For critically ill patients with advanced heart or lung failure, extracorporeal membrane oxygenation (ECMO) is available at Baylor University Medical Center and three other Baylor Scott & White Health (BSWH) medical centers. A systemwide coordinated care initiative that aligned the services at these hospitals in North and Central Texas has improved ECMO outcomes across all sites, including a 32 percent reduction in overall mortality.
In addition to Baylor Dallas, ECMO is available at BSW All Saints Medical Center – Fort Worth, BSW Medical Center – Temple, and BSW The Heart Hospital – Plano. Over the last two years, these hospitals have embarked on a coordinated care initiative for quality improvement. In an abstract accepted for presentation at the American Association for Thoracic Surgery 2020 meeting, they report a 32 percent decrease in the overall risk of death between the pre- and post-implementation period (hazard ratio [HR] = 0.68, P = 0.012), with a 49.9 percent decrease in mortality associated with veno-arterial -ECMO (HR = 0.50, P = 0.003).
“We are also seeing significant reductions in in-hospital mortality and the incidence rate of complications and infections,” says Dan Meyer, MD, Chief of Cardiac Transplantation and Advanced Cardiac Circulatory Support, Baylor Dallas. “Outcomes are improving rapidly due to process adjustments, and it is likely that they will continue to improve. These positive outcomes illustrate that our strategy for systemwide ECMO service coordination can serve as a model for other healthcare organizations.”
Central to this initiative was the development of multidisciplinary teams with representatives from each hospital. These teams discussed each aspect of care and developed consensus processes to reduce clinical variation across sites. They also defined standardized exclusion and inclusion criteria and created a checklist to facilitate review of each case.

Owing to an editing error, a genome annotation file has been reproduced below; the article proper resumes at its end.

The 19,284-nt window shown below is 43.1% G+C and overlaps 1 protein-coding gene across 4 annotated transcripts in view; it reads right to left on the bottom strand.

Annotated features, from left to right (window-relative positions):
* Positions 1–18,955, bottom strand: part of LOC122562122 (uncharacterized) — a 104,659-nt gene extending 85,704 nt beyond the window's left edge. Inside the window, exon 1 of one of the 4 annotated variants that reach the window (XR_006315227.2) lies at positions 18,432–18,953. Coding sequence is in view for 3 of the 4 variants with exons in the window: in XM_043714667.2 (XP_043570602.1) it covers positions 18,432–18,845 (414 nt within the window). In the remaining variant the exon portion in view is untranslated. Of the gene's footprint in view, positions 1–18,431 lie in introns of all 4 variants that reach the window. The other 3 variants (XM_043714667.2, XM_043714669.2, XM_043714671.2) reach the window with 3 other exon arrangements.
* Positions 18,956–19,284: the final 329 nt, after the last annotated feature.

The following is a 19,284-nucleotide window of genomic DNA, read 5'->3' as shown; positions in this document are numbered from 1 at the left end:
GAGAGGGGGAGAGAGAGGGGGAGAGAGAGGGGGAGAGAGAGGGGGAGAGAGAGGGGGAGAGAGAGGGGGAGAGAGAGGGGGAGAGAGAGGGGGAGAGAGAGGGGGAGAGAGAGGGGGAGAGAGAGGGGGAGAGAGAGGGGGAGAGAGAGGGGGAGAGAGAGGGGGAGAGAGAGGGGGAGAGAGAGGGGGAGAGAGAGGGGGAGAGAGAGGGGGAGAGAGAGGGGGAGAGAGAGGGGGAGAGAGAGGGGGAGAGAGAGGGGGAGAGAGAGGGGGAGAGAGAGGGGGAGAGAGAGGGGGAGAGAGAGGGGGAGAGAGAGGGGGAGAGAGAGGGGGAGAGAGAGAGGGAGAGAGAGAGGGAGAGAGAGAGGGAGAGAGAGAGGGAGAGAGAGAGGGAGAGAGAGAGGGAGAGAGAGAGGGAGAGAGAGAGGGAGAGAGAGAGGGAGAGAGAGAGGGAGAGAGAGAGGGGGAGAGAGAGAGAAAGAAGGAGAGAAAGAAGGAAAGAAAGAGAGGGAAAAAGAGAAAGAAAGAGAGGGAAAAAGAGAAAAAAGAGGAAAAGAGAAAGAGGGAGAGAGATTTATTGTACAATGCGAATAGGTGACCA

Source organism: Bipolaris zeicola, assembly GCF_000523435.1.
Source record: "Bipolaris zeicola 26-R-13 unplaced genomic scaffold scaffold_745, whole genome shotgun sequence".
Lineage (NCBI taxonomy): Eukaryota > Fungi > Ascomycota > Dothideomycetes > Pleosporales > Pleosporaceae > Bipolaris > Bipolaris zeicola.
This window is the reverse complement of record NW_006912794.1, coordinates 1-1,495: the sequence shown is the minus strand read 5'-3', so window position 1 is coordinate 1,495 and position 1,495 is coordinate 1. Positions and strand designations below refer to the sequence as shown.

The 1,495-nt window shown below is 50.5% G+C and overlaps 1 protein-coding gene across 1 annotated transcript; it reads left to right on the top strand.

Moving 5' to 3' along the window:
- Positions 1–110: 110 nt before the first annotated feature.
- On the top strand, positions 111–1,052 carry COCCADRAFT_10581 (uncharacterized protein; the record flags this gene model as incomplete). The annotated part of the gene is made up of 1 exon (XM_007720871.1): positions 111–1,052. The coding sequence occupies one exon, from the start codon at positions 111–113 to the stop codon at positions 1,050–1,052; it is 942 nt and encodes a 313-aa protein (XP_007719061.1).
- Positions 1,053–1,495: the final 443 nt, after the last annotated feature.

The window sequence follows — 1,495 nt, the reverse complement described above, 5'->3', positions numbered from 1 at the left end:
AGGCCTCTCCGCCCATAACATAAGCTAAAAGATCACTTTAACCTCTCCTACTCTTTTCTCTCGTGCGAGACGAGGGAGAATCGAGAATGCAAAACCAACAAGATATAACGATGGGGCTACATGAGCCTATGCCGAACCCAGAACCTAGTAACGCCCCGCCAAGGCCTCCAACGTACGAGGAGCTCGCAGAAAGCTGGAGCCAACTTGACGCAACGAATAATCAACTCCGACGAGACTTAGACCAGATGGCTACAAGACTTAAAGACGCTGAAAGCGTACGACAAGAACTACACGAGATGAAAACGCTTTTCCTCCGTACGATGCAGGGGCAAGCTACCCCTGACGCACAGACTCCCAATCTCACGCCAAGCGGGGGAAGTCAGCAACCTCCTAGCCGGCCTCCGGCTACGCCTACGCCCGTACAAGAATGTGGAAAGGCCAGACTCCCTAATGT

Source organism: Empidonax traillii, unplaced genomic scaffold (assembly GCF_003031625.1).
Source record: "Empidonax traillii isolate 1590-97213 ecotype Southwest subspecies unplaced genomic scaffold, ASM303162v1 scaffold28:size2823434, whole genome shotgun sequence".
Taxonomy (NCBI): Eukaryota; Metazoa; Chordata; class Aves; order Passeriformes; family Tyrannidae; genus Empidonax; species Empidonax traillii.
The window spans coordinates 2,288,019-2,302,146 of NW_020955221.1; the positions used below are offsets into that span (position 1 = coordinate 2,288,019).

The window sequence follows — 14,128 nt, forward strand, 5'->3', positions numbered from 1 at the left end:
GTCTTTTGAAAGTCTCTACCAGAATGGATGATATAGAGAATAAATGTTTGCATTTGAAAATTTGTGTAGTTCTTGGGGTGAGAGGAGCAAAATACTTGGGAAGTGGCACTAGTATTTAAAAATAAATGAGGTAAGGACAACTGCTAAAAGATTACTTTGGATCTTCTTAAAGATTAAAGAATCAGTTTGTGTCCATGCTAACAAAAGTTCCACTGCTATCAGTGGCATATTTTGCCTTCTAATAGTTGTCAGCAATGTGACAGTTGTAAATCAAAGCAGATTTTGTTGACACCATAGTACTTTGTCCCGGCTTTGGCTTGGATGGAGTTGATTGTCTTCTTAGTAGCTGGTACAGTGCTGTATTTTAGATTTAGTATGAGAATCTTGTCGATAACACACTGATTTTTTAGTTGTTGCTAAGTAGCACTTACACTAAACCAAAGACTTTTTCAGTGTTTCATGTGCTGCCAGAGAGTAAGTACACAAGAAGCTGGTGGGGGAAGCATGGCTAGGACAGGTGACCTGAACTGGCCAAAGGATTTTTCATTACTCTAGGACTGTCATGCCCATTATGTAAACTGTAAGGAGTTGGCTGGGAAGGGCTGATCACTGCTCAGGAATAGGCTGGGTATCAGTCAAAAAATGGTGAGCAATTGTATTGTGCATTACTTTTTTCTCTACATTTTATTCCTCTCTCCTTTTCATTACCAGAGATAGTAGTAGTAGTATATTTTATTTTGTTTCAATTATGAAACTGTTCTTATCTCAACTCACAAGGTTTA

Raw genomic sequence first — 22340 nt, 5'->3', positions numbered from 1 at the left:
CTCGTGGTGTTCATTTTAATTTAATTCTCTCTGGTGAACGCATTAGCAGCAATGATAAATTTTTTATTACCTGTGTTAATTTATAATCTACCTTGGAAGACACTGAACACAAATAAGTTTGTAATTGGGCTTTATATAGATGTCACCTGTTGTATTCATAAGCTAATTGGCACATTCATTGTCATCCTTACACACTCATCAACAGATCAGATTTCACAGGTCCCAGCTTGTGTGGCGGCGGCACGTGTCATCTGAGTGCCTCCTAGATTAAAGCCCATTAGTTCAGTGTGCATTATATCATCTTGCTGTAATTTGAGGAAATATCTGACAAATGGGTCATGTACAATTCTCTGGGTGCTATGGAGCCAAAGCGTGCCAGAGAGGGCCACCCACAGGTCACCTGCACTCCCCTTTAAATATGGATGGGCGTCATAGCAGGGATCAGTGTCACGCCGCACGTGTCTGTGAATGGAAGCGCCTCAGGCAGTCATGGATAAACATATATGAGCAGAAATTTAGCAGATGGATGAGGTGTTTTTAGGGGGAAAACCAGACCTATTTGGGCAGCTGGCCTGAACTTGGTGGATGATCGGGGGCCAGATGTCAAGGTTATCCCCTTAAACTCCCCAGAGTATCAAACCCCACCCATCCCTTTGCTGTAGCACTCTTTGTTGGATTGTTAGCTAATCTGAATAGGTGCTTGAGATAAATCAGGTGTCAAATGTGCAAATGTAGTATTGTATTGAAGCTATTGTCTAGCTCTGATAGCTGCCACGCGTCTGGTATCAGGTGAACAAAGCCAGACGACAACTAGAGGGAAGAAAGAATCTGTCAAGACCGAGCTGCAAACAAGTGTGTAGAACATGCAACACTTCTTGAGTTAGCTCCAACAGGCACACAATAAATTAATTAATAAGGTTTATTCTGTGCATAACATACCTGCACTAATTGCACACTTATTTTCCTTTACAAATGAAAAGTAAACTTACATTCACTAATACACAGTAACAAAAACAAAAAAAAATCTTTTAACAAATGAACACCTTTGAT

“The ECMO collaborative is an excellent example of how coordination among hospitals can work very well,” says Michael Mack, MD, Chair of the Cardiovascular Service Line for BSWH. “Through the leadership of Dr. Meyer and Ellie Huff, RN, system Director Cardiovascular Quality and Analytics, they have put together an effective team of people on the ground that puts patients on ECMO, manages them and then weans them off at the appropriate time. We have standardized best practices for ECMO throughout the system.”
To track progress long-term, the team developed a systemwide quarterly ECMO scorecard – the first such ECMO scorecard developed in the nation – that assesses quantitative metrics for operations, outcomes and financials relative to pre-defined benchmarks.
“The scorecard has made all the centers very focused on quality,” Dr. Meyer says. “Everyone in the ECMO collaborative sees the data, allowing us to consistently determine if we are doing better or worse than the national benchmarks.”
ECMO may be appropriate for patients who have acute pulmonary or cardiac failure that is potentially reversible and not responsive to conventional interventions. ECMO can also be used in patients with advanced heart and lung disease as a bridge to transplantation or implantation of a ventricular assist device.
According to Dr. Meyer, “Our cardiac support is often used for patients who have open-heart surgery and cannot separate from the heart-lung machine after surgery. We also use it for in-hospital or in-emergency room cardiac arrests when resuscitation is not possible. Most patients who need pulmonary support have respiratory failure secondary to influenza A or another kind of pneumonia.”
Regarding ECMO for patients with COVID-19, Dr. Meyer says that it is too soon to really know how to best handle this complicated illness, but the timing of the intervention and resource allocation are important factors to consider. “ECMO outcomes in general are best if a patient has not been on a ventilator for a prolonged period.”
A unique aspect of the BSWH approach is the incorporation of a transport program into the suite of ECMO critical care services. This means the BSWH Rapid ECMO Deployment Team will go to the referring hospital, establish ECMO, and transport the patient to the cardiothoracic intensive care unit at one of the four BSWH hospitals. The 24/7/365 service range extends not only throughout the state of Texas, but also to surrounding states as well. Since 2012, the Rapid ECMO Deployment Team has transported approximately 150 patients.
“This is the first time the hospitals in the North Texas and Central Texas regions are working together to get these critically ill patients the care they need close to home or transported to the appropriate facility for their condition,” Dr. Meyer says. “We go all over the southwest region to put these patients on ECMO on site and then transport back to the right facility. We are one of the busiest ECMO centers in the United States and internationally. There are very few centers in the world that have the capacity to both transport and treat ECMO patients”